• Practicing Freedom for the Post-Truth Era

    Author(s):
    Barbara Fister (see profile)
    Date:
    2017
    Group(s):
    Library & Information Science
    Subject(s):
    Library science, Information science
    Item Type:
    Presentation
    Meeting Title:
    Marjorie Whetstone Ashton Annual Lecture
    Meeting Org.:
    University of New Mexico Libraries
    Meeting Loc.:
    Albuquerque, NM
    Meeting Date:
    March 9, 2017
    Tag(s):
    fake news, information and politics, information literacy, library values, undergraduate education, Library and information science
    Permanent URL:
    http://dx.doi.org/10.17613/M6H35Q
    Abstract:
    Why do we encourage students to read widely, think critically, and conduct their own research? We are preparing them for lives in a world filled with ambiguity and complexity, where we don’t actually know the answers to what’s on the test. The surprising outcome of the recent election has prompted us to examine our assumptions about how knowledge is arrived at and shared – and why it matters. Librarians and faculty in the disciplines have long helped students learn how to find and assess scholarly information, but we haven’t always been explicit about why it matters. What we’ve come to call “information literacy” must be more than learning how to evaluate websites and recognize “fake news” as an information consumer. It’s gaining an understanding of the ways information systems shape our world while gaining the confidence and conviction that we ourselves can shape the world for the better. Paulo Freire urged us to think of education as the practice of freedom. We will explore ways to prepare students to enter a world saturated with personalized propaganda and “alternative facts” as free human beings and motivated citizens.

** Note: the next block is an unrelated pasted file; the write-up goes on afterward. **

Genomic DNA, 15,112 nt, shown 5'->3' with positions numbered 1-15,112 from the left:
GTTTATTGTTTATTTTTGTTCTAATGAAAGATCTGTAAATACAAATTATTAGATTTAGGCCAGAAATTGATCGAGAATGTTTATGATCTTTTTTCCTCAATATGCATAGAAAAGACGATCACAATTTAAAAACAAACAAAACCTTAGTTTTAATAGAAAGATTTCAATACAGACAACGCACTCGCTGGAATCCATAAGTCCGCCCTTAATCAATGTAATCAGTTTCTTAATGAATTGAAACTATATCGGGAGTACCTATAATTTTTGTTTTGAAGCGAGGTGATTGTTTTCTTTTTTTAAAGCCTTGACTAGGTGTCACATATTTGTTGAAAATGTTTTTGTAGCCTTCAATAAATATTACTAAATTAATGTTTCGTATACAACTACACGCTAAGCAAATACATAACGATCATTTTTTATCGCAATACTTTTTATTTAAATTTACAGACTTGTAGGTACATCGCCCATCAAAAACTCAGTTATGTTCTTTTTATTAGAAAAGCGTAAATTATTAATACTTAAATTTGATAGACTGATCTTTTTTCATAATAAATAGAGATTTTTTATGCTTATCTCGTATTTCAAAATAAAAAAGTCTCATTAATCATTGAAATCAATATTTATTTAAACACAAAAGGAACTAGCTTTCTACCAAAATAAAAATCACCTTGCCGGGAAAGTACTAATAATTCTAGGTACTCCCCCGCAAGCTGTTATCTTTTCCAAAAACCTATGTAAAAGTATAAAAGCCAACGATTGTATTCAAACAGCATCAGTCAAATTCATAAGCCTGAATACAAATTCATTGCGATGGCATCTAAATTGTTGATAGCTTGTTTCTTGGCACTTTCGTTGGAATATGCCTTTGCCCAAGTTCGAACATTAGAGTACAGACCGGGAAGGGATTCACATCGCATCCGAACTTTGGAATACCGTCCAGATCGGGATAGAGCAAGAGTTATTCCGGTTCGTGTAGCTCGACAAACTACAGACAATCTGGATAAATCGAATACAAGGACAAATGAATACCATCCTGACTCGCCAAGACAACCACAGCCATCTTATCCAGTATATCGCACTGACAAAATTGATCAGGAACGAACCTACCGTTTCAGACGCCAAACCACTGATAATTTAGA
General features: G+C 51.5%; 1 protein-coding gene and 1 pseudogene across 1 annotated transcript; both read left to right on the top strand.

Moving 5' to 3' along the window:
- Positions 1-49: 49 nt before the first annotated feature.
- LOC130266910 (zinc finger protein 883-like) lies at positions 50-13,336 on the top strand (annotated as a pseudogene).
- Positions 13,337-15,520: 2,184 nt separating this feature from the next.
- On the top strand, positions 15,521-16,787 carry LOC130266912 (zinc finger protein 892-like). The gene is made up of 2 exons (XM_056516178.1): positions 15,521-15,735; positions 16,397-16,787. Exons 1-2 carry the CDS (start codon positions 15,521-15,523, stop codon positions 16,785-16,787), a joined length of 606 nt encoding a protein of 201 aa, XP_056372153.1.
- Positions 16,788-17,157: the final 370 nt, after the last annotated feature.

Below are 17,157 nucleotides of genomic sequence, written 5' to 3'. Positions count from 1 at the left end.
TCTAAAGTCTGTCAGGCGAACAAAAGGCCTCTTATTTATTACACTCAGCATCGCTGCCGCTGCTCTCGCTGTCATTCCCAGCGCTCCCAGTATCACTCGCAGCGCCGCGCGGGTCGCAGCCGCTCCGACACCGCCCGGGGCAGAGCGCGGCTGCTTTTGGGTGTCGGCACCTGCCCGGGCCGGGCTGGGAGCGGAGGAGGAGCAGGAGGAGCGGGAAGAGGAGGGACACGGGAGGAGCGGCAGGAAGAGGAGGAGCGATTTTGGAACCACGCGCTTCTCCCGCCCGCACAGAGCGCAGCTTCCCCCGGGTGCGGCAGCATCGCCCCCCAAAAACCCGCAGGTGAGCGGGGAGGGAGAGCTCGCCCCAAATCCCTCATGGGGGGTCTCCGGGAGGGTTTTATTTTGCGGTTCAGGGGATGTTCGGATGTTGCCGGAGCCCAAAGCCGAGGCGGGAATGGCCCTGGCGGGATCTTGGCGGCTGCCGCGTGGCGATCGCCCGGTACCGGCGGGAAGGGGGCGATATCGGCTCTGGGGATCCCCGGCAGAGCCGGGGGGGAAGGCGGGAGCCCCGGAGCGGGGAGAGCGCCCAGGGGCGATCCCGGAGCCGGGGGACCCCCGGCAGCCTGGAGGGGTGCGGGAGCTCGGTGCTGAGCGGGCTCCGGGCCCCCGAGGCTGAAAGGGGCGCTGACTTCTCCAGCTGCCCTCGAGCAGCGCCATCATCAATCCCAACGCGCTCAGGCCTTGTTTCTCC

Metadata:
    Status:
    Published
    Last Updated:
    6 years ago
    License:
    Attribution
    Share this:

    Downloads

    Item Name: pdf unm.pdf
      Download View in browser
    Activity: Downloads: 238